Catholic Diocese of Spokane, Washington



From the

Official News Magazine of the Diocese of Spokane

Deacon Eric Meisfjord, Editor
P.O. Box 48, Spokane WA 99210
(509) 358-7340; FAX: (509) 358-7302


Diocese’s first ‘Project Moses’ monument dedicated in Walla Walla

by Mitch Finley, Inland Register staff

(From the Feb. 8, 2007 edition of the Inland Register)

Bishop Skylstad was in Walla Walla Jan. 24 to bless and dedicate a Ten Commandments memorial, sponsored by the Walla Walla Knights of Columbus. Assisting him are, from left, Father Alejandro Zepeda, parochial vicar of St. Patrick and St. Francis of Assisi parishes; Father Tim Hays, pastor of Assumption Parish; and Father Pat Kerst, pastor of St. Patrick and St. Francis of Assisi. (IR photo courtesy of Ed Valencsin)

About a year ago, Ed Valencsin, a member of Knights of Columbus council #766 in Walla Walla, came across an article in Columbia, the national Knights of Columbus magazine, about “Project Moses.” The article, titled “Displays of Faith,” “answered my question as to how to answer back to the ACLU (American Civil Liberties Union) and its removal of the Ten Commandments from our public lands and buildings, as happened in Kansas City, Kan.,” he said. “To keep God in our daily lives and in front of the public, as well, I didn’t have a better answer.”

The article told of John Menghini, a Kansas City businessman who learned from a television news program that the ACLU was suing Kansas City in order to have a Ten Commandments monument removed from the Wyandotte County Courthouse lawn in Kansas City. Menghini tried to think of a constructive way to fight back, and he realized that public displays of the Ten Commandments seemed scarce even on Jewish and Christian properties.

After visiting with numerous Jewish, Catholic, and Protestant faiths, about four years ago John Menghini launched what came to be called “Project Moses.”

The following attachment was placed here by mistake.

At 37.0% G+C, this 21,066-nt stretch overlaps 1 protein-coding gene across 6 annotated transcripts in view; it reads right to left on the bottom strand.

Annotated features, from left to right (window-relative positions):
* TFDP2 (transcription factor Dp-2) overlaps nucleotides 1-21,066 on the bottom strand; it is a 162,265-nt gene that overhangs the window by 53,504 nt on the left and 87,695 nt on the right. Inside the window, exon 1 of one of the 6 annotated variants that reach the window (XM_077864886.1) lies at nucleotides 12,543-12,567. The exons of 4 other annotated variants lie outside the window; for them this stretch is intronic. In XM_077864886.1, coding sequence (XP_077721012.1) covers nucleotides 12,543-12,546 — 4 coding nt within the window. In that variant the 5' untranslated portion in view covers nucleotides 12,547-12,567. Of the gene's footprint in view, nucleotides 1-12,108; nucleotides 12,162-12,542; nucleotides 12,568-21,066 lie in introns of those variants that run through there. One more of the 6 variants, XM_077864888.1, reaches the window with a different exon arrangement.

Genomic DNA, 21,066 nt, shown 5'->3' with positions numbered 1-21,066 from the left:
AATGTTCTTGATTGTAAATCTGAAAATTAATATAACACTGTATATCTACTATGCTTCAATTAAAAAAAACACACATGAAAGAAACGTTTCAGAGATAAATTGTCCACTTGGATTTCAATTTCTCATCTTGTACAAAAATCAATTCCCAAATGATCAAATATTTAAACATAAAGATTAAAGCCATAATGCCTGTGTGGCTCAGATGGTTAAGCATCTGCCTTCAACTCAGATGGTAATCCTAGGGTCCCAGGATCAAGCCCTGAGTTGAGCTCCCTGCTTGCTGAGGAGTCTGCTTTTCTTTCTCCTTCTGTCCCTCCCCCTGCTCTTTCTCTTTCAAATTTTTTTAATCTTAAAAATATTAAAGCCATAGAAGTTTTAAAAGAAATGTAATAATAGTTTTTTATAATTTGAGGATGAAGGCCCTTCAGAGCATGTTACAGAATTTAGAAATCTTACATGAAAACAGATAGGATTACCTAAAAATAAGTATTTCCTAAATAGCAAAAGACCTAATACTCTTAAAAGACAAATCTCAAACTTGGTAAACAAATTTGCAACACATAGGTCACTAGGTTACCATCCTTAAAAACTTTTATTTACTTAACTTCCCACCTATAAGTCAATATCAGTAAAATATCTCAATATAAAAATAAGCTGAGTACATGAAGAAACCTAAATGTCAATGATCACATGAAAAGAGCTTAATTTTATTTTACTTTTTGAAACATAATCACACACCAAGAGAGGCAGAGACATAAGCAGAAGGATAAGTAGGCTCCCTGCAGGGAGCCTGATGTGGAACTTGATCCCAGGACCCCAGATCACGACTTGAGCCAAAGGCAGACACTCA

The goal of Project Moses (www.projectmoses.com) is to erect beautiful, prominent monuments bearing the Ten Commandments – in either the Jewish, St. Augustine or King James numbering system, based upon the tradition of the owner of a given property. Each numbering system traces its origins to Chapter 20 of the Book of Exodus and Chapter 6 of Deuteronomy, which are the same for all Jewish and Christian traditions.

“Having studied the Project Moses information,” Ed Valencsin said, “we decided to keep our own project local, so as to save costs and do business locally. We have had a 4x5-foot monument built, with the Commandments on the front side and the Beatitudes on the other side, and it is terrific.”

The first monument has been installed on the grounds of DeSales High School, blessed and dedicated by Bishop Skylstad on Jan. 24.

“Our plan at present is to build three more, one for each of our parish churches in Walla Walla,” said Valencsin. “We hope that this project will attract the attention of other parishes and Knights of Columbus councils.”

One goal of Project Moses nationally is to set up 7,000 Ten Commandments monuments at churches, synagogues and temples, religious schools, and private properties. The Project also aims to collect the funds necessary to complete a $10 million monument to the Ten Commandments in Washington, D.C., similar in size to the Lincoln and Jefferson Monuments. The centerpiece of this monument will be an 18- to 24-foot bronze statue of Moses and an enormous stone slate with the Ten Commandments on it.

So far, a 6.5 acre site, on private property in Washington, D.C., has been identified and made available to Project Moses. At the same time, representatives of Project Moses have contacted the National Park Service in an effort to secure a site on the National Mall.

Regardless of which site is chosen, however, Project Moses and the monument organizers hope to have the national monument ready for visitors by 2009.


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